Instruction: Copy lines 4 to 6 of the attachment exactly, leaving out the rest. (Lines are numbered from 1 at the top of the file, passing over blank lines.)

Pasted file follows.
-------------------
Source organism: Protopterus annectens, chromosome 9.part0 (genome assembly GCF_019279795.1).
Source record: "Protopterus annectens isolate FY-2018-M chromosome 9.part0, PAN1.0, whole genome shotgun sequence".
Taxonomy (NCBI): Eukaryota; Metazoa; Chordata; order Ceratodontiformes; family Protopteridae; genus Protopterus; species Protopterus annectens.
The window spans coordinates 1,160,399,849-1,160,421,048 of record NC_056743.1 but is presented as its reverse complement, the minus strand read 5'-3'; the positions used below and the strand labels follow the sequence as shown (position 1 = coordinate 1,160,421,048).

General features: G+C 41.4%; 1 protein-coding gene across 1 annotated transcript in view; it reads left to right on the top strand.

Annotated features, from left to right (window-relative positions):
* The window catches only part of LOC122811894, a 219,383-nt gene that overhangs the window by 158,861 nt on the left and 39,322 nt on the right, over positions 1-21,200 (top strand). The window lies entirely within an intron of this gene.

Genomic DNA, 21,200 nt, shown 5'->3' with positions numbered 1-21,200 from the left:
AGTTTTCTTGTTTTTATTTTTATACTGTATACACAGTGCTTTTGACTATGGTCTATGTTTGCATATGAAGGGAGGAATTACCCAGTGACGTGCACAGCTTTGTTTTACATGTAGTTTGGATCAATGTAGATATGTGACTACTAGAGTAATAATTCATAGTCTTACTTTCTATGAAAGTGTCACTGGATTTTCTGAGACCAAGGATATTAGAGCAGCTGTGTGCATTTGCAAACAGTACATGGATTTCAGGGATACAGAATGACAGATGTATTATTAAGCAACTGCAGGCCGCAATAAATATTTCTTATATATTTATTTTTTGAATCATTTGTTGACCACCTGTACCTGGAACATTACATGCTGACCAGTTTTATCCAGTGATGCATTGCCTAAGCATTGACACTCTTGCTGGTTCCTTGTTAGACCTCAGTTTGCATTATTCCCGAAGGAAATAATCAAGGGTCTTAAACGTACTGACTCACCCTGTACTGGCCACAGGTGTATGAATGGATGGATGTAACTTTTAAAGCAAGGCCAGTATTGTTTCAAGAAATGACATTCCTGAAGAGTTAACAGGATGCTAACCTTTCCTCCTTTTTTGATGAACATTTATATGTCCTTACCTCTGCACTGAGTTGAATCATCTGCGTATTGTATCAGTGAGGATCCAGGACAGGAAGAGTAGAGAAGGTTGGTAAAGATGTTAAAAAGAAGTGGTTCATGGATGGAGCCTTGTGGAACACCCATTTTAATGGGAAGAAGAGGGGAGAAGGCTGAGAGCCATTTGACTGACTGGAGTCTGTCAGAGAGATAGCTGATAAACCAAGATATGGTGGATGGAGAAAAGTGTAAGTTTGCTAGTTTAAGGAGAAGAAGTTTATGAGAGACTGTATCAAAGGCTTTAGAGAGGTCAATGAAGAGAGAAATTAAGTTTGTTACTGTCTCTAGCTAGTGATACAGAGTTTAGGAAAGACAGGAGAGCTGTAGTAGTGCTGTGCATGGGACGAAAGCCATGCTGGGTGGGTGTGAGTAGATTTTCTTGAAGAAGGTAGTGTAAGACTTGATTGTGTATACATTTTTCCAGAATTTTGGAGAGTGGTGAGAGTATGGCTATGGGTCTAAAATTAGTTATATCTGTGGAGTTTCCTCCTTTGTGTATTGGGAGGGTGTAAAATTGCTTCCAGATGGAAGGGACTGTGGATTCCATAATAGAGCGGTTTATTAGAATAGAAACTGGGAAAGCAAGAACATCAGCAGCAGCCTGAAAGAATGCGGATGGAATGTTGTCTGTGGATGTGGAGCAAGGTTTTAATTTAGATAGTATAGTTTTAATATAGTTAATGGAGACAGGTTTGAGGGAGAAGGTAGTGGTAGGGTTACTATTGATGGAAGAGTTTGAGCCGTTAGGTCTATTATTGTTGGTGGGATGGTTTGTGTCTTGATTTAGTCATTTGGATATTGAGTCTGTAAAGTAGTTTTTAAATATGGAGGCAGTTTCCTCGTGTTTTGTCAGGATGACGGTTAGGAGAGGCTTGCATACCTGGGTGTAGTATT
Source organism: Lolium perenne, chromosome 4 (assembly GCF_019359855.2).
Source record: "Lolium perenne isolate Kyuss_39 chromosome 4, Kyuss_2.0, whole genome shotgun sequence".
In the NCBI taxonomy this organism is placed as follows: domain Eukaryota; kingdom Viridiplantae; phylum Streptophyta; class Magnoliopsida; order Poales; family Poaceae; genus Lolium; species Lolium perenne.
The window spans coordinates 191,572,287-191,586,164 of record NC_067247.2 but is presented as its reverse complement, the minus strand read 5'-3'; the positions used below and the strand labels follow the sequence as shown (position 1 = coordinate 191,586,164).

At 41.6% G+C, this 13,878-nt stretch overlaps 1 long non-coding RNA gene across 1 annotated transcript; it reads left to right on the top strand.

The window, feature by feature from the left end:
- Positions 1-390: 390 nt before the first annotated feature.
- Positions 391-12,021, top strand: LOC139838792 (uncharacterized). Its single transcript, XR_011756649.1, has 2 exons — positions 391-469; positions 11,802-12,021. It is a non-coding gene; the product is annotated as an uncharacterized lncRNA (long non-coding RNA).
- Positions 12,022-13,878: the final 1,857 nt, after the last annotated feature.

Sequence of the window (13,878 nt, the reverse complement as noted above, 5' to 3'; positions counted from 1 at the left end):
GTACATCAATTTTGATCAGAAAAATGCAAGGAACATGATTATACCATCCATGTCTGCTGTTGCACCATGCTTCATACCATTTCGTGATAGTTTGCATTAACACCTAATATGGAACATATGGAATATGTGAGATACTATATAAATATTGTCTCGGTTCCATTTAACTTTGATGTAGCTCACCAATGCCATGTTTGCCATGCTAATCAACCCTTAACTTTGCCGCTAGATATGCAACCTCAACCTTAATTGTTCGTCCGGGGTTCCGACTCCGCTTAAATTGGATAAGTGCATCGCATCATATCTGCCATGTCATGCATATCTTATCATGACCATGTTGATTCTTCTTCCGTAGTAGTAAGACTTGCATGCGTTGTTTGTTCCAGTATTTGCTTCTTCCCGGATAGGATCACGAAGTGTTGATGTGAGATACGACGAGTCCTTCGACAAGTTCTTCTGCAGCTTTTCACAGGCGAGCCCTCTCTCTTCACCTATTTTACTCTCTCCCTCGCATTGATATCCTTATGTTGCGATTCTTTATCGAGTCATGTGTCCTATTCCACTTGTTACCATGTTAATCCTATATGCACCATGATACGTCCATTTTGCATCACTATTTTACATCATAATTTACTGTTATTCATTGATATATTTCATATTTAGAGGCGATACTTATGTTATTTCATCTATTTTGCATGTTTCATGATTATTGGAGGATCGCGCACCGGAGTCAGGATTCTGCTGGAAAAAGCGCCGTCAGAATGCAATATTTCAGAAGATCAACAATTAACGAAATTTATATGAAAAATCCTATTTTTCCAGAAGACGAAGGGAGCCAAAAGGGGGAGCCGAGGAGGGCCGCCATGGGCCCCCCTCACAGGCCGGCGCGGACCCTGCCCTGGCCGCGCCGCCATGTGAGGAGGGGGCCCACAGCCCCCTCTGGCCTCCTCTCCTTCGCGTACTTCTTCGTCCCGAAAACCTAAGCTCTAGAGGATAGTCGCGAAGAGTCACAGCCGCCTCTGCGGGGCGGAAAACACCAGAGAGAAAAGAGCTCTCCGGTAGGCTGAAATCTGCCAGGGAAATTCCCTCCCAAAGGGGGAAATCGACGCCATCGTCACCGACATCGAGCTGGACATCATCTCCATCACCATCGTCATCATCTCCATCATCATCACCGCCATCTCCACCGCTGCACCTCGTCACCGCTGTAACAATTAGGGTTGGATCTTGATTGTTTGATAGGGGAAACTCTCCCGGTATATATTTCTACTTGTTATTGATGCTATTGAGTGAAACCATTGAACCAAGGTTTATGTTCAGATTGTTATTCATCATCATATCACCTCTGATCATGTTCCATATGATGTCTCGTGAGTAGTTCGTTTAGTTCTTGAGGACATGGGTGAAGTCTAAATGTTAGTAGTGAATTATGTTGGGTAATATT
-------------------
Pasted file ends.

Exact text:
The window spans coordinates 1,160,399,849-1,160,421,048 of record NC_056743.1 but is presented as its reverse complement, the minus strand read 5'-3'; the positions used below and the strand labels follow the sequence as shown (position 1 = coordinate 1,160,421,048).

General features: G+C 41.4%; 1 protein-coding gene across 1 annotated transcript in view; it reads left to right on the top strand.

Annotated features, from left to right (window-relative positions):